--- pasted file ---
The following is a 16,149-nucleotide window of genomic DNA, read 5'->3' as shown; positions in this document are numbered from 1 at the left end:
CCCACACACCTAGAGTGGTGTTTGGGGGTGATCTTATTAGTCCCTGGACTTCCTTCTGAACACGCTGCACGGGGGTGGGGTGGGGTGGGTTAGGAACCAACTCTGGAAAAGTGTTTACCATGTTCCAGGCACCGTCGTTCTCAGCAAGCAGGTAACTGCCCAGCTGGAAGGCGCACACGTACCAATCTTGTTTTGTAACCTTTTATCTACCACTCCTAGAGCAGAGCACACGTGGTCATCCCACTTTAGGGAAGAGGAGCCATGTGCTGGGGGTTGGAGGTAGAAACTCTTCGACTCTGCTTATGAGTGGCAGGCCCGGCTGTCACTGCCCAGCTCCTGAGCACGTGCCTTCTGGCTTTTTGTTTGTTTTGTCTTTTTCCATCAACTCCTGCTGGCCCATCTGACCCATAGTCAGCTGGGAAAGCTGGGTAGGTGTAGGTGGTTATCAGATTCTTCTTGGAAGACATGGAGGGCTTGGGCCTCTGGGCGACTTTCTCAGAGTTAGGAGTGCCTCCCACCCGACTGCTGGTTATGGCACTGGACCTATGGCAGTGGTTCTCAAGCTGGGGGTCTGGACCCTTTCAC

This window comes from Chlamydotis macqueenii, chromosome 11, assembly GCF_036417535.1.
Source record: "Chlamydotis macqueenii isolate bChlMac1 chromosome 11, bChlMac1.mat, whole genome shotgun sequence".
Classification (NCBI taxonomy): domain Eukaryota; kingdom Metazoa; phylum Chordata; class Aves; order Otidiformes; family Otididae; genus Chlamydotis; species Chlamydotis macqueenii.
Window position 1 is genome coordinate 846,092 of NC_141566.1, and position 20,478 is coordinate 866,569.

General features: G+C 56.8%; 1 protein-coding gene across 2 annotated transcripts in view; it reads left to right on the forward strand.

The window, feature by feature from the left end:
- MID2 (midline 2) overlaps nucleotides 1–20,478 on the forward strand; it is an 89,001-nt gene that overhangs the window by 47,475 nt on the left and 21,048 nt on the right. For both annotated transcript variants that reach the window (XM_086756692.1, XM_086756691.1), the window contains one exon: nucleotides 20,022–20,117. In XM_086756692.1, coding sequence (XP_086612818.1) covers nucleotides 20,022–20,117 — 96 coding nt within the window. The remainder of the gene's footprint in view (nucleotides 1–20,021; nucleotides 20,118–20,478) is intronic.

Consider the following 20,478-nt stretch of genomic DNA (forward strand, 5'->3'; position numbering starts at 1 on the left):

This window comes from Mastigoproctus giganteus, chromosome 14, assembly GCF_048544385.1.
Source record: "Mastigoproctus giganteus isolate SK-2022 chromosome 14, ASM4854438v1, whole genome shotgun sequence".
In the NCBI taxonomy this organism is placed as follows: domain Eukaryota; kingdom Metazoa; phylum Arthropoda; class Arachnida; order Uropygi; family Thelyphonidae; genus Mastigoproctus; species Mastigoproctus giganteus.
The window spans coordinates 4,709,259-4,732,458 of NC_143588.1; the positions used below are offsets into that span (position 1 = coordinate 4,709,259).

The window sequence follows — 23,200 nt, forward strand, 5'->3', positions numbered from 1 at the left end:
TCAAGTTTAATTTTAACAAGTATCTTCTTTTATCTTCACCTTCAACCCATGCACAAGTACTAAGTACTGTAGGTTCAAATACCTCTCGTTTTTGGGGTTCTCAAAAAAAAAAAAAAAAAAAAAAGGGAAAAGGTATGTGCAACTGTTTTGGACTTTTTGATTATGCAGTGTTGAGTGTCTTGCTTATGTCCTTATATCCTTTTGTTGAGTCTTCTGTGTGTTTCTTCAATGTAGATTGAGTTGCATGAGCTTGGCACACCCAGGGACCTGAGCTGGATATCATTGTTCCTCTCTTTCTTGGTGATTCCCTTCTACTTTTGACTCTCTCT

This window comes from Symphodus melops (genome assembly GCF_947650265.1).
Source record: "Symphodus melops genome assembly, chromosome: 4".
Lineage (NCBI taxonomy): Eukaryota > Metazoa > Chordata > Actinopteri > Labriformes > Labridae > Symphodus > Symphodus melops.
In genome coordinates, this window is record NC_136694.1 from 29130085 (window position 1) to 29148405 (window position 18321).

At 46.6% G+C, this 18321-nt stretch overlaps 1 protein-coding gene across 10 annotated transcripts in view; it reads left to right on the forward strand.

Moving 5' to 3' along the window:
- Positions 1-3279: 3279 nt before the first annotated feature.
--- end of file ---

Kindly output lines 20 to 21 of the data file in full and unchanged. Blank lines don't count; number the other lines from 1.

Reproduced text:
In genome coordinates, this window is record NC_136694.1 from 29130085 (window position 1) to 29148405 (window position 18321).

At 46.6% G+C, this 18321-nt stretch overlaps 1 protein-coding gene across 10 annotated transcripts in view; it reads left to right on the forward strand.